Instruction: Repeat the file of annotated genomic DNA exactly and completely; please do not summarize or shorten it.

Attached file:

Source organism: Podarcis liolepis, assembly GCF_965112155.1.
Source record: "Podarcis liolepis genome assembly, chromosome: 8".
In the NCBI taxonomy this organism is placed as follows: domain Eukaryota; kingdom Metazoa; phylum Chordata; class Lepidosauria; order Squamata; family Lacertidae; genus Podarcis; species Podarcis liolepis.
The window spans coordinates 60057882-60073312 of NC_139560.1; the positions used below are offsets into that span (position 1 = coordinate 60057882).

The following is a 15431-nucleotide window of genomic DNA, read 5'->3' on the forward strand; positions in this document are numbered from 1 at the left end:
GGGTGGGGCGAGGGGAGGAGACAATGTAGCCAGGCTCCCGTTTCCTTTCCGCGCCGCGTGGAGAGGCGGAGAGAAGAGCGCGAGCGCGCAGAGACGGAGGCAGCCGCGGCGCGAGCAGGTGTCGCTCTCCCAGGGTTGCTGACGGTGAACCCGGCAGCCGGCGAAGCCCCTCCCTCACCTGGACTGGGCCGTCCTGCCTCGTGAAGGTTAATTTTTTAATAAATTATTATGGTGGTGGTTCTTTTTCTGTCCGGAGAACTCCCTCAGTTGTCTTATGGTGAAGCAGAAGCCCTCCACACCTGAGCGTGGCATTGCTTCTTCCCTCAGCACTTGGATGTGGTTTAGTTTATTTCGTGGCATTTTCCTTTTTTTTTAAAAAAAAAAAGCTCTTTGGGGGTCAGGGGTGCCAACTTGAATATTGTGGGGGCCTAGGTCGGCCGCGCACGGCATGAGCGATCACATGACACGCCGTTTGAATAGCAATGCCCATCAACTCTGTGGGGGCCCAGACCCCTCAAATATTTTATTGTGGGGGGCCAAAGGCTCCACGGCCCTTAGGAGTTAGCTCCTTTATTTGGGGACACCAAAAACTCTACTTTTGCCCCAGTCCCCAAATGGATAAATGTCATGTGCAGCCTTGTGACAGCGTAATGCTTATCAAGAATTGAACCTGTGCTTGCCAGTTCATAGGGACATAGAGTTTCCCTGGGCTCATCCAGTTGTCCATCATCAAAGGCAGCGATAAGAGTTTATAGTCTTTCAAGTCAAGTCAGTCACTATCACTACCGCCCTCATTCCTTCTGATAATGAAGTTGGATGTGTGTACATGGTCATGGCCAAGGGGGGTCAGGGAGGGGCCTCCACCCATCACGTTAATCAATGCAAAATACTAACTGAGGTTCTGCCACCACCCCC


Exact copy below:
Source organism: Podarcis liolepis, assembly GCF_965112155.1.
Source record: "Podarcis liolepis genome assembly, chromosome: 8".
In the NCBI taxonomy this organism is placed as follows: domain Eukaryota; kingdom Metazoa; phylum Chordata; class Lepidosauria; order Squamata; family Lacertidae; genus Podarcis; species Podarcis liolepis.
The window spans coordinates 60057882-60073312 of NC_139560.1; the positions used below are offsets into that span (position 1 = coordinate 60057882).

The following is a 15431-nucleotide window of genomic DNA, read 5'->3' on the forward strand; positions in this document are numbered from 1 at the left end:
GGGTGGGGCGAGGGGAGGAGACAATGTAGCCAGGCTCCCGTTTCCTTTCCGCGCCGCGTGGAGAGGCGGAGAGAAGAGCGCGAGCGCGCAGAGACGGAGGCAGCCGCGGCGCGAGCAGGTGTCGCTCTCCCAGGGTTGCTGACGGTGAACCCGGCAGCCGGCGAAGCCCCTCCCTCACCTGGACTGGGCCGTCCTGCCTCGTGAAGGTTAATTTTTTAATAAATTATTATGGTGGTGGTTCTTTTTCTGTCCGGAGAACTCCCTCAGTTGTCTTATGGTGAAGCAGAAGCCCTCCACACCTGAGCGTGGCATTGCTTCTTCCCTCAGCACTTGGATGTGGTTTAGTTTATTTCGTGGCATTTTCCTTTTTTTTTAAAAAAAAAAAGCTCTTTGGGGGTCAGGGGTGCCAACTTGAATATTGTGGGGGCCTAGGTCGGCCGCGCACGGCATGAGCGATCACATGACACGCCGTTTGAATAGCAATGCCCATCAACTCTGTGGGGGCCCAGACCCCTCAAATATTTTATTGTGGGGGGCCAAAGGCTCCACGGCCCTTAGGAGTTAGCTCCTTTATTTGGGGACACCAAAAACTCTACTTTTGCCCCAGTCCCCAAATGGATAAATGTCATGTGCAGCCTTGTGACAGCGTAATGCTTATCAAGAATTGAACCTGTGCTTGCCAGTTCATAGGGACATAGAGTTTCCCTGGGCTCATCCAGTTGTCCATCATCAAAGGCAGCGATAAGAGTTTATAGTCTTTCAAGTCAAGTCAGTCACTATCACTACCGCCCTCATTCCTTCTGATAATGAAGTTGGATGTGTGTACATGGTCATGGCCAAGGGGGGTCAGGGAGGGGCCTCCACCCATCACGTTAATCAATGCAAAATACTAACTGAGGTTCTGCCACCACCCCC